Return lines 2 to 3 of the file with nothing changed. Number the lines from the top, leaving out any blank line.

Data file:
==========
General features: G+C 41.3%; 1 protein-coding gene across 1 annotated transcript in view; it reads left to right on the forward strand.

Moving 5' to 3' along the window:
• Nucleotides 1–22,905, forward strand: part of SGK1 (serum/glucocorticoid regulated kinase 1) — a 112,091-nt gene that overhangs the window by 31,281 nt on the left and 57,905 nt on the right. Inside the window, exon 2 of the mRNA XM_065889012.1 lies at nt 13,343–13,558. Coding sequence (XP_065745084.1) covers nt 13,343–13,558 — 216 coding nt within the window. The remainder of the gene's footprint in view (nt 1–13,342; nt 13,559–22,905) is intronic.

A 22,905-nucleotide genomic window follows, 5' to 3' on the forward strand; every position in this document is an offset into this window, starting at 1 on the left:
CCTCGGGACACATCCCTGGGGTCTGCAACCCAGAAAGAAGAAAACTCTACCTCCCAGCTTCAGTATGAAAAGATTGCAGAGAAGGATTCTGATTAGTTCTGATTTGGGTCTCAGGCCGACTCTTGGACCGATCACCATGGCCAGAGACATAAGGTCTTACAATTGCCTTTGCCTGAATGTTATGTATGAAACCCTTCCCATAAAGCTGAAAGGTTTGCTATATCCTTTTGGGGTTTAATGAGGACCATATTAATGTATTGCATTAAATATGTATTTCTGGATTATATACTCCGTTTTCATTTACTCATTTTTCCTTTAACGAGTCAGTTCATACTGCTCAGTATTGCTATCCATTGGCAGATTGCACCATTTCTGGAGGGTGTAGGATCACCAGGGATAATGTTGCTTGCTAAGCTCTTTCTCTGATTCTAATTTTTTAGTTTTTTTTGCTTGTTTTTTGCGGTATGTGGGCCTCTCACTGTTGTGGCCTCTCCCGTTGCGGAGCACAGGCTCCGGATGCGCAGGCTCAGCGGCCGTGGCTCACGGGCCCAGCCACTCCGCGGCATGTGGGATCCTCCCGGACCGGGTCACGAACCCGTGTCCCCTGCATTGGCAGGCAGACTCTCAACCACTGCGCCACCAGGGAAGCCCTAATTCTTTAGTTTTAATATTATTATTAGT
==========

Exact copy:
Moving 5' to 3' along the window:
• Nucleotides 1–22,905, forward strand: part of SGK1 (serum/glucocorticoid regulated kinase 1) — a 112,091-nt gene that overhangs the window by 31,281 nt on the left and 57,905 nt on the right. Inside the window, exon 2 of the mRNA XM_065889012.1 lies at nt 13,343–13,558. Coding sequence (XP_065745084.1) covers nt 13,343–13,558 — 216 coding nt within the window. The remainder of the gene's footprint in view (nt 1–13,342; nt 13,559–22,905) is intronic.